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http://dx.doi.org/10.3389/fncel.2021.640709DOI Listing
http://www.ncbi.nlm.nih.gov/pmc/articles/PMC8185157PMC
May 2021

Migraine and neuroinflammation: the inflammasome perspective.

J Headache Pain 2021 Jun 10;22(1):55. Epub 2021 Jun 10.

Institute of Neurological Sciences and Psychiatry, Hacettepe University, Ankara, Turkey.

Background: Neuroinflammation has an important role in the pathophysiology of migraine, which is a complex neuro-glio-vascular disorder. The main aim of this review is to highlight findings of cortical spreading depolarization (CSD)-induced neuroinflammatory signaling in brain parenchyma from the inflammasome perspective. In addition, we discuss the limited data of the contribution of inflammasomes to other aspects of migraine pathophysiology, foremost the activation of the trigeminovascular system and thereby the generation of migraine pain.

Main Body: Inflammasomes are signaling multiprotein complexes and key components of the innate immune system. Their activation causes the production of inflammatory cytokines that can stimulate trigeminal neurons and are thus relevant to the generation of migraine pain. The contribution of inflammasome activation to pain signaling has attracted considerable attention in recent years. Nucleotide-binding domain (NOD)-like receptor family pyrin domain containing 3 (NLRP3) is the best characterized inflammasome and there is emerging evidence of its role in a variety of inflammatory pain conditions, including migraine. In this review, we discuss, from an inflammasome point of view, cortical spreading depolarization (CSD)-induced neuroinflammatory signaling in brain parenchyma, the connection with genetic factors that make the brain vulnerable to CSD, and the relation of the inflammasome with diseases that are co-morbid with migraine, including stroke, epilepsy, and the possible links with COVID-19 infection.

Conclusion: Neuroinflammatory pathways, specifically those involving inflammasome proteins, seem promising candidates as treatment targets, and perhaps even biomarkers, in migraine.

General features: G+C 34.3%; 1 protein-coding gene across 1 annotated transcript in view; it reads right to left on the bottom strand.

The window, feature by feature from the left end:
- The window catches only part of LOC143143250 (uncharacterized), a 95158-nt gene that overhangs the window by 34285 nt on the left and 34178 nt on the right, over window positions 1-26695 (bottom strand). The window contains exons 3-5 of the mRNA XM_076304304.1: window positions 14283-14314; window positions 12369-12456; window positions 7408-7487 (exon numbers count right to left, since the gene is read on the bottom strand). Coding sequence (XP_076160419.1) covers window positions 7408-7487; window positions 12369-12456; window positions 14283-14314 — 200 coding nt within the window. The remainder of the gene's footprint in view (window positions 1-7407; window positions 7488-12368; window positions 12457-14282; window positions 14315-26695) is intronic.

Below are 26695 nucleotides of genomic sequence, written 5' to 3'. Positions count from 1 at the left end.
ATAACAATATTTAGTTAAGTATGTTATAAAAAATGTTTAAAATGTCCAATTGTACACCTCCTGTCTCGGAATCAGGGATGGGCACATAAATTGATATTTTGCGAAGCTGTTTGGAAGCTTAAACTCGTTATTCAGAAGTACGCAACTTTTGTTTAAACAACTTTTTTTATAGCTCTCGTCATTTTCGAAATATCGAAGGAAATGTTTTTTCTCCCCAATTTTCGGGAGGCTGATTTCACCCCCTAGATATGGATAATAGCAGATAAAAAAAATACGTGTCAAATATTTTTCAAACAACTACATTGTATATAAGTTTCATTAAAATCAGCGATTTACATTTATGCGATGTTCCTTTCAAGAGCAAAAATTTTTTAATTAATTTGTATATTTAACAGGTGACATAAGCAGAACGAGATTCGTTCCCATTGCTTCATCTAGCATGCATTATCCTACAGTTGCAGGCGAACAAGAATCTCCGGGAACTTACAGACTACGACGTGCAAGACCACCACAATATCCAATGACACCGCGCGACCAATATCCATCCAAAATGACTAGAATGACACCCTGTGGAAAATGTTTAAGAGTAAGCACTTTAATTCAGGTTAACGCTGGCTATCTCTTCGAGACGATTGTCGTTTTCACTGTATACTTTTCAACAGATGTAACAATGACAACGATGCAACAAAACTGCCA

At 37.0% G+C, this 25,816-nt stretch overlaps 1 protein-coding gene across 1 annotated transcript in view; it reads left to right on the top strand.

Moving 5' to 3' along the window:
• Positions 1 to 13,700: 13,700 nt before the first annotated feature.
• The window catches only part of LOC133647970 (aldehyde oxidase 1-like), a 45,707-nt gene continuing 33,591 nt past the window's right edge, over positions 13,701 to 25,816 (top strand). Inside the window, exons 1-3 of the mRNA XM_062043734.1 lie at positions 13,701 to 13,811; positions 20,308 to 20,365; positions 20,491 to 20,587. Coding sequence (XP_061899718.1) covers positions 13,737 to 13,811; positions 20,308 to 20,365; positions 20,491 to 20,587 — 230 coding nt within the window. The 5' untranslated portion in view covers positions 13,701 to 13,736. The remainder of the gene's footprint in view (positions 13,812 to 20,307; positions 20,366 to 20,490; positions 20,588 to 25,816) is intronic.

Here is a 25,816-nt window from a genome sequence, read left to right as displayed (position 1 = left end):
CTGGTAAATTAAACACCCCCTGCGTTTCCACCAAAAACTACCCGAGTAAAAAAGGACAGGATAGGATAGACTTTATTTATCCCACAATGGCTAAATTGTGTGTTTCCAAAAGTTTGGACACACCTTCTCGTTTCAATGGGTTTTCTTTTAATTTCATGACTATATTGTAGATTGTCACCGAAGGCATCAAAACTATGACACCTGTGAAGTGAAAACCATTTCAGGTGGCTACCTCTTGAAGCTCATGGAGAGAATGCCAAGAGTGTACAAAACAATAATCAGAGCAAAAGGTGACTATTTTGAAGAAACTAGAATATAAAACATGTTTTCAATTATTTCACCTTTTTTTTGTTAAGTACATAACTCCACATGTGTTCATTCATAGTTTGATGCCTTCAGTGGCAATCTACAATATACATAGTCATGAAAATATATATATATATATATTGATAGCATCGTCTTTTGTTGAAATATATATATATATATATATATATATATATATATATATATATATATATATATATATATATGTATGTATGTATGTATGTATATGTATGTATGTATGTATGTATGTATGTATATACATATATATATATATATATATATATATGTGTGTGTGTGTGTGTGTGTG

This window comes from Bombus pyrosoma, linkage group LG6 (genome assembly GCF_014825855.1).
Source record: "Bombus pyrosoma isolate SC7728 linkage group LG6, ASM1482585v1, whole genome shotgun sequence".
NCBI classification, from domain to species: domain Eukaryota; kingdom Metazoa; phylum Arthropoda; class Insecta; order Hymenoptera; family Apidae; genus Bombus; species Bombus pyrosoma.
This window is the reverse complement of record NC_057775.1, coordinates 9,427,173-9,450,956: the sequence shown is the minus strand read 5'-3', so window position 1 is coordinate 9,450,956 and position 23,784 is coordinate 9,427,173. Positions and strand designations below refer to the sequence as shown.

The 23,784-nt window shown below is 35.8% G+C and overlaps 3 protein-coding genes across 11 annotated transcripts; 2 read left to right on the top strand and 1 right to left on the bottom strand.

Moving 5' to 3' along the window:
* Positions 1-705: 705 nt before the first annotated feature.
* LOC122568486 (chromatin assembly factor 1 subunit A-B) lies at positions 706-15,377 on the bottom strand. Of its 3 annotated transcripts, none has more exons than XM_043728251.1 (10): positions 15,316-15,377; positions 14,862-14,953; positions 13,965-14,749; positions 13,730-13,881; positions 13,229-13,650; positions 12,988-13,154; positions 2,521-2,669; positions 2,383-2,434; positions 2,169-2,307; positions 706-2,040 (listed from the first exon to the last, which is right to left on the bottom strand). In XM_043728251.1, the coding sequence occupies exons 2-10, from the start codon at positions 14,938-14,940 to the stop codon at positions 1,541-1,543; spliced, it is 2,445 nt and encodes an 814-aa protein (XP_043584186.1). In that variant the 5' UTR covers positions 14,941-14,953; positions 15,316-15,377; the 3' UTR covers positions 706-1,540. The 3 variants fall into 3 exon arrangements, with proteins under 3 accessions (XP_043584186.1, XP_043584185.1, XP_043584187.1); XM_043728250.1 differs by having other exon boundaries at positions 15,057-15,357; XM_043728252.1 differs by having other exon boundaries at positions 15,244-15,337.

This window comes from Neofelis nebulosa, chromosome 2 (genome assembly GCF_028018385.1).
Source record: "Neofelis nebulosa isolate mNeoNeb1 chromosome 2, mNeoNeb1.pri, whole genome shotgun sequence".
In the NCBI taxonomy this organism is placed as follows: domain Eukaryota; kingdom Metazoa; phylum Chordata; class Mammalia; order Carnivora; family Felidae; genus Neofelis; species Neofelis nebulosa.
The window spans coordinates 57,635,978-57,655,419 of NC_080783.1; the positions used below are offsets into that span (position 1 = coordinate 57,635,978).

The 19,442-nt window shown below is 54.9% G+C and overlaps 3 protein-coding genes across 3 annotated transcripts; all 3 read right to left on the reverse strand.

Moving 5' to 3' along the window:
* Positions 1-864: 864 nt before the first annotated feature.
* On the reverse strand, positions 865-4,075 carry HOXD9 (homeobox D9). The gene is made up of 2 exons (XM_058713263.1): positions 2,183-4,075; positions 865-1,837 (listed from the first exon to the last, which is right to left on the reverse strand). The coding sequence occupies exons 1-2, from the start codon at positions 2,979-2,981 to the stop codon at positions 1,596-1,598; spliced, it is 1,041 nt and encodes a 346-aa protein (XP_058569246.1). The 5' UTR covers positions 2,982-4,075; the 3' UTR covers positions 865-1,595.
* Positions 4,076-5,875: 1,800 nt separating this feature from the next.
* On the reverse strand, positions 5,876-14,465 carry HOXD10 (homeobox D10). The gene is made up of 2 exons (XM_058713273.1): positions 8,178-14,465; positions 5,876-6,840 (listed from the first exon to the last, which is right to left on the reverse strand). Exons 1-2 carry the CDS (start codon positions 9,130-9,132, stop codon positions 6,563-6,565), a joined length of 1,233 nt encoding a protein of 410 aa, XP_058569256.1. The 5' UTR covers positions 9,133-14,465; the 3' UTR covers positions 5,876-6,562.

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http://dx.doi.org/10.1186/s10194-021-01271-1DOI Listing
http://www.ncbi.nlm.nih.gov/pmc/articles/PMC8192049PMC
June 2021

Single-pulse stimulation of cerebellar nuclei stops epileptic thalamic activity.

Brain Stimul 2021 Jul-Aug;14(4):861-872. Epub 2021 May 20.

Department of Neuroscience, Erasmus Medical Center, 3015, AA Rotterdam, the Netherlands; Department for Developmental Origins of Disease, University Medical Center Utrecht Brain Center and Wilhelmina Children's Hospital, Utrecht Medical Center, 3508, AB Utrecht, the Netherlands. Electronic address:

Background: Epileptic (absence) seizures in the cerebral cortex can be stopped by pharmacological and optogenetic stimulation of the cerebellar nuclei (CN) neurons that innervate the thalamus. However, it is unclear how such stimulation can modify underlying thalamo-cortical oscillations.

Hypothesis: Here we tested whether rhythmic synchronized thalamo-cortical activity during absence seizures can be desynchronized by single-pulse optogenetic stimulation of CN neurons to stop seizure activity.

Methods: We performed simultaneous thalamic single-cell and electrocorticographical recordings in awake tottering mice, a genetic model of absence epilepsy, to investigate the rhythmicity and synchronicity. Furthermore, we tested interictally the impact of single-pulse optogenetic CN stimulation on thalamic and cortical recordings.